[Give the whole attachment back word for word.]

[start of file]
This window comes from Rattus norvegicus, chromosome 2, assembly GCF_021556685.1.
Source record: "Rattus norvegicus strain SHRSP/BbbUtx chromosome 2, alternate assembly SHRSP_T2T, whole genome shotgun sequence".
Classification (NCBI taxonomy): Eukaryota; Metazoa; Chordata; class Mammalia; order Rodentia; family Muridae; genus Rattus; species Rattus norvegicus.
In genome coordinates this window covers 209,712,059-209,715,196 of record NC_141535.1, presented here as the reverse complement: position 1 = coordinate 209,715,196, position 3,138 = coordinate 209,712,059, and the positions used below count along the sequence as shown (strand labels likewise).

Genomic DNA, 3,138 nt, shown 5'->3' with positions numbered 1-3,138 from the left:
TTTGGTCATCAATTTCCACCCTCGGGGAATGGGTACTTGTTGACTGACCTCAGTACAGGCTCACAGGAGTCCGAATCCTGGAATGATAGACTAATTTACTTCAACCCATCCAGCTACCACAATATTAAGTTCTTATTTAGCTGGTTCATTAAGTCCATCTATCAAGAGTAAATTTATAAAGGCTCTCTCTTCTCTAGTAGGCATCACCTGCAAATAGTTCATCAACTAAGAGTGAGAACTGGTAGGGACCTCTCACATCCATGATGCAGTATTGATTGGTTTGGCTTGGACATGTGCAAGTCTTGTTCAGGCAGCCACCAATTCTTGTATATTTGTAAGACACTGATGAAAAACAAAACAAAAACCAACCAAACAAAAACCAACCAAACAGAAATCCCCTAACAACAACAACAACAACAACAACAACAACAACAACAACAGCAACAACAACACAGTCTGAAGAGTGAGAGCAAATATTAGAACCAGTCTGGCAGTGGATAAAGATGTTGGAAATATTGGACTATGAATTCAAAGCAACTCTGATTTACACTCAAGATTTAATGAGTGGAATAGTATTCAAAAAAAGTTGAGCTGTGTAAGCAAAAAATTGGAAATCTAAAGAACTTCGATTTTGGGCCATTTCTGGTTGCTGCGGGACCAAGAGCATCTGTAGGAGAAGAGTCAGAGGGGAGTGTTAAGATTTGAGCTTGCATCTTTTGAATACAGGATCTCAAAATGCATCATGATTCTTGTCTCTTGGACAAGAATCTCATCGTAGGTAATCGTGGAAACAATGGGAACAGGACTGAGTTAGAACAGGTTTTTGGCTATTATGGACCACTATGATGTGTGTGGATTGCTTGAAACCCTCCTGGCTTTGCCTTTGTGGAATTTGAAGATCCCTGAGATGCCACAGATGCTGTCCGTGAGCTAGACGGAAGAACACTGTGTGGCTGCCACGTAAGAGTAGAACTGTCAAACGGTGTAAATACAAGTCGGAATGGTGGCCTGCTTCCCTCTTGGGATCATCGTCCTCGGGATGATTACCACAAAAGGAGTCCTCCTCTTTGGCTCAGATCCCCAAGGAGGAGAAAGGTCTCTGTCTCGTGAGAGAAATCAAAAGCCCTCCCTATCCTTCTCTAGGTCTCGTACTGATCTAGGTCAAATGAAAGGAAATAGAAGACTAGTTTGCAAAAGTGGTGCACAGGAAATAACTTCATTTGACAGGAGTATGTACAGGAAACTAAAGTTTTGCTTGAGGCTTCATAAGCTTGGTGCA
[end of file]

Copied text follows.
This window comes from Rattus norvegicus, chromosome 2, assembly GCF_021556685.1.
Source record: "Rattus norvegicus strain SHRSP/BbbUtx chromosome 2, alternate assembly SHRSP_T2T, whole genome shotgun sequence".
Classification (NCBI taxonomy): Eukaryota; Metazoa; Chordata; class Mammalia; order Rodentia; family Muridae; genus Rattus; species Rattus norvegicus.
In genome coordinates this window covers 209,712,059-209,715,196 of record NC_141535.1, presented here as the reverse complement: position 1 = coordinate 209,715,196, position 3,138 = coordinate 209,712,059, and the positions used below count along the sequence as shown (strand labels likewise).

Genomic DNA, 3,138 nt, shown 5'->3' with positions numbered 1-3,138 from the left:
TTTGGTCATCAATTTCCACCCTCGGGGAATGGGTACTTGTTGACTGACCTCAGTACAGGCTCACAGGAGTCCGAATCCTGGAATGATAGACTAATTTACTTCAACCCATCCAGCTACCACAATATTAAGTTCTTATTTAGCTGGTTCATTAAGTCCATCTATCAAGAGTAAATTTATAAAGGCTCTCTCTTCTCTAGTAGGCATCACCTGCAAATAGTTCATCAACTAAGAGTGAGAACTGGTAGGGACCTCTCACATCCATGATGCAGTATTGATTGGTTTGGCTTGGACATGTGCAAGTCTTGTTCAGGCAGCCACCAATTCTTGTATATTTGTAAGACACTGATGAAAAACAAAACAAAAACCAACCAAACAAAAACCAACCAAACAGAAATCCCCTAACAACAACAACAACAACAACAACAACAACAACAACAACAGCAACAACAACACAGTCTGAAGAGTGAGAGCAAATATTAGAACCAGTCTGGCAGTGGATAAAGATGTTGGAAATATTGGACTATGAATTCAAAGCAACTCTGATTTACACTCAAGATTTAATGAGTGGAATAGTATTCAAAAAAAGTTGAGCTGTGTAAGCAAAAAATTGGAAATCTAAAGAACTTCGATTTTGGGCCATTTCTGGTTGCTGCGGGACCAAGAGCATCTGTAGGAGAAGAGTCAGAGGGGAGTGTTAAGATTTGAGCTTGCATCTTTTGAATACAGGATCTCAAAATGCATCATGATTCTTGTCTCTTGGACAAGAATCTCATCGTAGGTAATCGTGGAAACAATGGGAACAGGACTGAGTTAGAACAGGTTTTTGGCTATTATGGACCACTATGATGTGTGTGGATTGCTTGAAACCCTCCTGGCTTTGCCTTTGTGGAATTTGAAGATCCCTGAGATGCCACAGATGCTGTCCGTGAGCTAGACGGAAGAACACTGTGTGGCTGCCACGTAAGAGTAGAACTGTCAAACGGTGTAAATACAAGTCGGAATGGTGGCCTGCTTCCCTCTTGGGATCATCGTCCTCGGGATGATTACCACAAAAGGAGTCCTCCTCTTTGGCTCAGATCCCCAAGGAGGAGAAAGGTCTCTGTCTCGTGAGAGAAATCAAAAGCCCTCCCTATCCTTCTCTAGGTCTCGTACTGATCTAGGTCAAATGAAAGGAAATAGAAGACTAGTTTGCAAAAGTGGTGCACAGGAAATAACTTCATTTGACAGGAGTATGTACAGGAAACTAAAGTTTTGCTTGAGGCTTCATAAGCTTGGTGCA